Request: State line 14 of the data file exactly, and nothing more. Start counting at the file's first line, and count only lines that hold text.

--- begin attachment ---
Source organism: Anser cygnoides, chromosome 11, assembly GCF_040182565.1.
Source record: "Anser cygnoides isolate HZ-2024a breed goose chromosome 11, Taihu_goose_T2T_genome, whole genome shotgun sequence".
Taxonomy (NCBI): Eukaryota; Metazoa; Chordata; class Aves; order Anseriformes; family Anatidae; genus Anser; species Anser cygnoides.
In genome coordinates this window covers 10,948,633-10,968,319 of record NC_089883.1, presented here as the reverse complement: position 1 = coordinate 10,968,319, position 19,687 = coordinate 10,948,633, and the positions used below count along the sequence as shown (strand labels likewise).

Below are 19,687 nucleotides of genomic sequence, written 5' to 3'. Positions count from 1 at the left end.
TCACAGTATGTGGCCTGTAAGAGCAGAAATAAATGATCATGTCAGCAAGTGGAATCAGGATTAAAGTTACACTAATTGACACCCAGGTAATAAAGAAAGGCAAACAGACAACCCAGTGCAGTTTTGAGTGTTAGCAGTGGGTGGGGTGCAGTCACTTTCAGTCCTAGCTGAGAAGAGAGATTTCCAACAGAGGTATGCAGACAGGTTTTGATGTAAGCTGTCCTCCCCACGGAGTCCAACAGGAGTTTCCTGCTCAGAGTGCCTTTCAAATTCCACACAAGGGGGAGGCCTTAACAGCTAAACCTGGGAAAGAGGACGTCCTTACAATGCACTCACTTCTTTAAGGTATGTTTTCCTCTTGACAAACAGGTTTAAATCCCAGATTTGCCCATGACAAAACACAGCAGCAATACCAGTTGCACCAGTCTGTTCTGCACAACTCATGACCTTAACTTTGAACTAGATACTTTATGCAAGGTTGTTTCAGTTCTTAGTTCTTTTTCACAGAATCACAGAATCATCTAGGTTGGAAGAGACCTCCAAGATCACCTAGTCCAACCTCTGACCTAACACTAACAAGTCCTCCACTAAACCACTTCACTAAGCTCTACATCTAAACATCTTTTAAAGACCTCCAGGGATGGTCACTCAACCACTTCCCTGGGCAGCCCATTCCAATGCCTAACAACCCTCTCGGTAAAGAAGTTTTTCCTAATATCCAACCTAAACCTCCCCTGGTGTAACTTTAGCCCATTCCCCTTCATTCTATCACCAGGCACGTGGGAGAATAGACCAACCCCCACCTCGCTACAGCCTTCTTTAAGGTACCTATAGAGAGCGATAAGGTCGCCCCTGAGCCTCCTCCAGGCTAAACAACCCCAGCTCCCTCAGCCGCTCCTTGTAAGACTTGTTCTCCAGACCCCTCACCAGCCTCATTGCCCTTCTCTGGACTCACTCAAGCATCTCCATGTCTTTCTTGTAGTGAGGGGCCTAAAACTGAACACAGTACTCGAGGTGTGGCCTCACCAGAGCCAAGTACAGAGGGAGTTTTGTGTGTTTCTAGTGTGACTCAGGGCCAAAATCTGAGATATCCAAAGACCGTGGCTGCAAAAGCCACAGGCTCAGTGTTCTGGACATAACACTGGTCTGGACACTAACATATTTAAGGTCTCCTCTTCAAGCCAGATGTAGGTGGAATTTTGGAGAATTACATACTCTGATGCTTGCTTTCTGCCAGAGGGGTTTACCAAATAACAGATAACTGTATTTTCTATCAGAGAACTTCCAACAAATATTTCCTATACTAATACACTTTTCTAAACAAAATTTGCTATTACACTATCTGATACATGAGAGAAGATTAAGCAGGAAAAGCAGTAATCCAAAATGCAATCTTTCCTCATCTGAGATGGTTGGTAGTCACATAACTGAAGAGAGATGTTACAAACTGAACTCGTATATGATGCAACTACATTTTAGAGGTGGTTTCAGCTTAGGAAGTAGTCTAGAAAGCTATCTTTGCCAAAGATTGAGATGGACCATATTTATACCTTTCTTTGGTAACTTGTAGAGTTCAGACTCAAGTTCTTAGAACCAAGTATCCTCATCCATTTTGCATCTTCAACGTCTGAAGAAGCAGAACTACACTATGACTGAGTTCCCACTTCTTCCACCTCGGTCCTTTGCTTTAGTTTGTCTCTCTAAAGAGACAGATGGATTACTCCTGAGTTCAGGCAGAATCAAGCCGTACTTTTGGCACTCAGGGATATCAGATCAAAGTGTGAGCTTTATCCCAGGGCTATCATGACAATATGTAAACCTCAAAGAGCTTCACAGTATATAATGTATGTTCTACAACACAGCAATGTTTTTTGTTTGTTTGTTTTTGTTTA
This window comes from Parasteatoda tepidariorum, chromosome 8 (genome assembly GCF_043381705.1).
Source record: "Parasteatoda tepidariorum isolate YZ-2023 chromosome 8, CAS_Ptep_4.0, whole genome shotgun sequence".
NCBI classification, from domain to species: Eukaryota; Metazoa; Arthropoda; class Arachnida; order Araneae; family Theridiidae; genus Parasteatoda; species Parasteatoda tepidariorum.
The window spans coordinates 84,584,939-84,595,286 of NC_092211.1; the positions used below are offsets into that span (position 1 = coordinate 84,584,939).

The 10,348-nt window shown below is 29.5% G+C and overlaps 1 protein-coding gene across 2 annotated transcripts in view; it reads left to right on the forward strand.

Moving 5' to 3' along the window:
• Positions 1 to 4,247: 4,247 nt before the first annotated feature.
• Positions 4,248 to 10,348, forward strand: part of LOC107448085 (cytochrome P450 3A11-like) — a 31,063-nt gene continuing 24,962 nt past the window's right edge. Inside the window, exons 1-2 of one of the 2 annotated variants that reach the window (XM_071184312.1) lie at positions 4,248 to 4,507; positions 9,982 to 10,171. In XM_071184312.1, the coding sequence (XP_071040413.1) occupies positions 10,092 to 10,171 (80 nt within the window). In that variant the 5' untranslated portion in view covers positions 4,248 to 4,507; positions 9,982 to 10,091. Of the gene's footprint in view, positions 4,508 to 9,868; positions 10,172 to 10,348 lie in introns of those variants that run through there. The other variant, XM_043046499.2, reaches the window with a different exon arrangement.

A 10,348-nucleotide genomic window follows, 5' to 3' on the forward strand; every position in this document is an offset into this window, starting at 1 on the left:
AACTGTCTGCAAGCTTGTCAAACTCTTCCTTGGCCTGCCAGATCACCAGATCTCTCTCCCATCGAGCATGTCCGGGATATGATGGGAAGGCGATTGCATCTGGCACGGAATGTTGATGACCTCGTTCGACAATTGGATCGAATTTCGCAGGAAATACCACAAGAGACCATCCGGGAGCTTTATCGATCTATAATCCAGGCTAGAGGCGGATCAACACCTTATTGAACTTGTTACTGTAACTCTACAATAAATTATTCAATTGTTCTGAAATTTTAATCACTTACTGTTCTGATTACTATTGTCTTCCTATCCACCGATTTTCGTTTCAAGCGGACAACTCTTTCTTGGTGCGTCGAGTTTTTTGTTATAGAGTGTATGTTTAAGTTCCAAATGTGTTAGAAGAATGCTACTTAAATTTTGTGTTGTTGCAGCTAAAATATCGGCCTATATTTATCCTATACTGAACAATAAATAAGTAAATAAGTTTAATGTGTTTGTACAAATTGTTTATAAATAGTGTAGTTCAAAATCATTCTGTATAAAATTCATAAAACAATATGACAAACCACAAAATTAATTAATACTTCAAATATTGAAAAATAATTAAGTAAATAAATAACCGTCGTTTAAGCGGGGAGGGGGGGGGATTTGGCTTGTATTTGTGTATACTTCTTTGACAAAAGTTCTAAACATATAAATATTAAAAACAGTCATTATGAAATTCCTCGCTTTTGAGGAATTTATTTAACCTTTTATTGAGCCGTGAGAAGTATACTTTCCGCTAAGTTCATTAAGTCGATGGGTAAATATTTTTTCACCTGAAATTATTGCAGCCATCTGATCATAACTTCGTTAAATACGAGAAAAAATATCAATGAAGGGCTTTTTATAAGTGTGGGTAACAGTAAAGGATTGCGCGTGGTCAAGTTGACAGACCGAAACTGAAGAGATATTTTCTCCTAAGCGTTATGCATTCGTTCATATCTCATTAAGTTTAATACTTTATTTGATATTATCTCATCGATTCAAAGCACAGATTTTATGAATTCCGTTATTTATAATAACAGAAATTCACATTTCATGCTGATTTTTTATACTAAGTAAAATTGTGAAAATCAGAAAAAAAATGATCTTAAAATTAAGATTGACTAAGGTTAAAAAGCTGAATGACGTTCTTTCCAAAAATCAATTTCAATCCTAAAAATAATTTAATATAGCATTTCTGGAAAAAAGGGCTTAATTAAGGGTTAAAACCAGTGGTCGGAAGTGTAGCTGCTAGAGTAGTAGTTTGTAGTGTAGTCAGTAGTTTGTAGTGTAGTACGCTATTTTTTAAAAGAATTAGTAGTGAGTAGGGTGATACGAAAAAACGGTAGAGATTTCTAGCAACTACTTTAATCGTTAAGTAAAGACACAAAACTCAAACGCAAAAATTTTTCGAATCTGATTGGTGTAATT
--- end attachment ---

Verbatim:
• Positions 4,248 to 10,348, forward strand: part of LOC107448085 (cytochrome P450 3A11-like) — a 31,063-nt gene continuing 24,962 nt past the window's right edge. Inside the window, exons 1-2 of one of the 2 annotated variants that reach the window (XM_071184312.1) lie at positions 4,248 to 4,507; positions 9,982 to 10,171. In XM_071184312.1, the coding sequence (XP_071040413.1) occupies positions 10,092 to 10,171 (80 nt within the window). In that variant the 5' untranslated portion in view covers positions 4,248 to 4,507; positions 9,982 to 10,091. Of the gene's footprint in view, positions 4,508 to 9,868; positions 10,172 to 10,348 lie in introns of those variants that run through there. The other variant, XM_043046499.2, reaches the window with a different exon arrangement.